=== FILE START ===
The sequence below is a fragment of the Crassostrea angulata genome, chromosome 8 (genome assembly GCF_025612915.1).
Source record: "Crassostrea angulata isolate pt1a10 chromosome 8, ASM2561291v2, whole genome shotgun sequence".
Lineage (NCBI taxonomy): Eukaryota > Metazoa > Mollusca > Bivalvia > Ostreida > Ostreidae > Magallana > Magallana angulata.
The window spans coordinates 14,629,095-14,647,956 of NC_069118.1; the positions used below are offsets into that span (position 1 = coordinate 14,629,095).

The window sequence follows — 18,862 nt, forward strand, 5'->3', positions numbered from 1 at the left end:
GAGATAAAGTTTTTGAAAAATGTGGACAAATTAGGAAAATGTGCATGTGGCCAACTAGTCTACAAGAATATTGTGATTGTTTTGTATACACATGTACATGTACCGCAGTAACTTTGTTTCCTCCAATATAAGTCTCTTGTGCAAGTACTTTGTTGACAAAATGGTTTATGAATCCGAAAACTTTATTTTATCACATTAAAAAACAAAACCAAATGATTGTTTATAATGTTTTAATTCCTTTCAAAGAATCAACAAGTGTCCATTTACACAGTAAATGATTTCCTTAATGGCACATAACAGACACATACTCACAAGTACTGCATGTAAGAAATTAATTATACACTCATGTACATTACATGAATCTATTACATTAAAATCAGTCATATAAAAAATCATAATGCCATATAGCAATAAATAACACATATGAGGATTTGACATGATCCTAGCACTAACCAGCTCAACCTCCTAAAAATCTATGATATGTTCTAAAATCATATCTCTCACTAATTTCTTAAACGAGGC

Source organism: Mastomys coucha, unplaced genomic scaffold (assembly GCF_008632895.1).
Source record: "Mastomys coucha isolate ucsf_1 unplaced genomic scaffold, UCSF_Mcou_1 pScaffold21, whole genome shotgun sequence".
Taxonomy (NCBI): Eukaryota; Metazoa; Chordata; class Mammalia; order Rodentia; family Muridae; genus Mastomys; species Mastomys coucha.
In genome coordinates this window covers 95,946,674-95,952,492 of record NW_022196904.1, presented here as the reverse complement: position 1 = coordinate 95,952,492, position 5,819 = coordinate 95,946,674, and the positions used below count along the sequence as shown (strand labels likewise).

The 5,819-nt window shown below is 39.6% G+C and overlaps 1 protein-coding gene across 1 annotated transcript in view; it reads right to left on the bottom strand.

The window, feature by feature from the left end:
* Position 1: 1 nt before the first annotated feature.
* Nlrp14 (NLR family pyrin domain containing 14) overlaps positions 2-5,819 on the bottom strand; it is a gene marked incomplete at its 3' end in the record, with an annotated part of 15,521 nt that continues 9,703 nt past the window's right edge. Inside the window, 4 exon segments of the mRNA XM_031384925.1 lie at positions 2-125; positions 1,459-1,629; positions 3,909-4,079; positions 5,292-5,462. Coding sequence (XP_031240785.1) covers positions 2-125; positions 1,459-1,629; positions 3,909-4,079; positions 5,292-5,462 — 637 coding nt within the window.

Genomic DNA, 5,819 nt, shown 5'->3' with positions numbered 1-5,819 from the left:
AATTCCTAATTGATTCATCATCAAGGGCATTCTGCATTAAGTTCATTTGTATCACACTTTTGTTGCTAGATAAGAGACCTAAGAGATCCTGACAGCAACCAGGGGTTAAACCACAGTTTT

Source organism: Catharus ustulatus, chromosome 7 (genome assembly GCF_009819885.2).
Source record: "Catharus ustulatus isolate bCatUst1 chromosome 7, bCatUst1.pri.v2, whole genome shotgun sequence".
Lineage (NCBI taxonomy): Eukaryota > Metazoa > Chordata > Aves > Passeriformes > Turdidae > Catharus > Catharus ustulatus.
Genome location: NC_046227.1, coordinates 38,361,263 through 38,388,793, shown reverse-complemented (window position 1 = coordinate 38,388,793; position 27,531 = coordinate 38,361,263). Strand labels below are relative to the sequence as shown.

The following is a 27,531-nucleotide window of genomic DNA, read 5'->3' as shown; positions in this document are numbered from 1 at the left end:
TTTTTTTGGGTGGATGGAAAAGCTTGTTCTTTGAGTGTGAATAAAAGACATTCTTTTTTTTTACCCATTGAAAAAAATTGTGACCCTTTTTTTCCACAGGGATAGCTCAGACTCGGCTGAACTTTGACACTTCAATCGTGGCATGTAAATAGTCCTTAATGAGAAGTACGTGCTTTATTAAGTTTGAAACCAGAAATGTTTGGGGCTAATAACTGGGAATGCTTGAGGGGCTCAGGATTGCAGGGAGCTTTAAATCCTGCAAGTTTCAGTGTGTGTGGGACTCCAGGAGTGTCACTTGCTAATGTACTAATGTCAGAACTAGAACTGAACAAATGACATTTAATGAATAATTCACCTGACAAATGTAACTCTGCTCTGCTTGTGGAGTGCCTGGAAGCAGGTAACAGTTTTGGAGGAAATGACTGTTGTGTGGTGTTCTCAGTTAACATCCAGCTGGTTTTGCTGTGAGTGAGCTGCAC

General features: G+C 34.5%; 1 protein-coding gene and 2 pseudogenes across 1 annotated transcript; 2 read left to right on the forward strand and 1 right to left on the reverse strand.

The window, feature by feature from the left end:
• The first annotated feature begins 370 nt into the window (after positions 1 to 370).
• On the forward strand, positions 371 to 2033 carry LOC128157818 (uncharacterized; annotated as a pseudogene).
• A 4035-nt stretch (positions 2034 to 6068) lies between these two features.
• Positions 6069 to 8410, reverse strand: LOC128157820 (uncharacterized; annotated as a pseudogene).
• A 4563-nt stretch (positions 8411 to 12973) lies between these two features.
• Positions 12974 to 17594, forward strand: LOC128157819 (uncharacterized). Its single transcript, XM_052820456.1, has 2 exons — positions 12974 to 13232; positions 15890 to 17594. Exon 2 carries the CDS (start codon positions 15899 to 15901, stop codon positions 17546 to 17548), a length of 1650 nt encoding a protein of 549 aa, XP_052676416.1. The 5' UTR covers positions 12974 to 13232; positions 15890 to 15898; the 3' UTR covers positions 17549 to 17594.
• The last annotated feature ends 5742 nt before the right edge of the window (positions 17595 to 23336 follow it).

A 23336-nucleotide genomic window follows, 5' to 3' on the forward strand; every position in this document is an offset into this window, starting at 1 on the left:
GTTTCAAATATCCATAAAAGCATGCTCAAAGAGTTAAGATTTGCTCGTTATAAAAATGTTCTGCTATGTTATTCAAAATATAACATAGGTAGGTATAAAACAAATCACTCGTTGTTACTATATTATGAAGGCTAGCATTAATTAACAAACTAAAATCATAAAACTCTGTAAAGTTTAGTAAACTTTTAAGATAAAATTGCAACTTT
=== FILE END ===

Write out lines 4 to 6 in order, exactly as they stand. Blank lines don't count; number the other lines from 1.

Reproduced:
The window spans coordinates 14,629,095-14,647,956 of NC_069118.1; the positions used below are offsets into that span (position 1 = coordinate 14,629,095).

The window sequence follows — 18,862 nt, forward strand, 5'->3', positions numbered from 1 at the left end:
GAGATAAAGTTTTTGAAAAATGTGGACAAATTAGGAAAATGTGCATGTGGCCAACTAGTCTACAAGAATATTGTGATTGTTTTGTATACACATGTACATGTACCGCAGTAACTTTGTTTCCTCCAATATAAGTCTCTTGTGCAAGTACTTTGTTGACAAAATGGTTTATGAATCCGAAAACTTTATTTTATCACATTAAAAAACAAAACCAAATGATTGTTTATAATGTTTTAATTCCTTTCAAAGAATCAACAAGTGTCCATTTACACAGTAAATGATTTCCTTAATGGCACATAACAGACACATACTCACAAGTACTGCATGTAAGAAATTAATTATACACTCATGTACATTACATGAATCTATTACATTAAAATCAGTCATATAAAAAATCATAATGCCATATAGCAATAAATAACACATATGAGGATTTGACATGATCCTAGCACTAACCAGCTCAACCTCCTAAAAATCTATGATATGTTCTAAAATCATATCTCTCACTAATTTCTTAAACGAGGC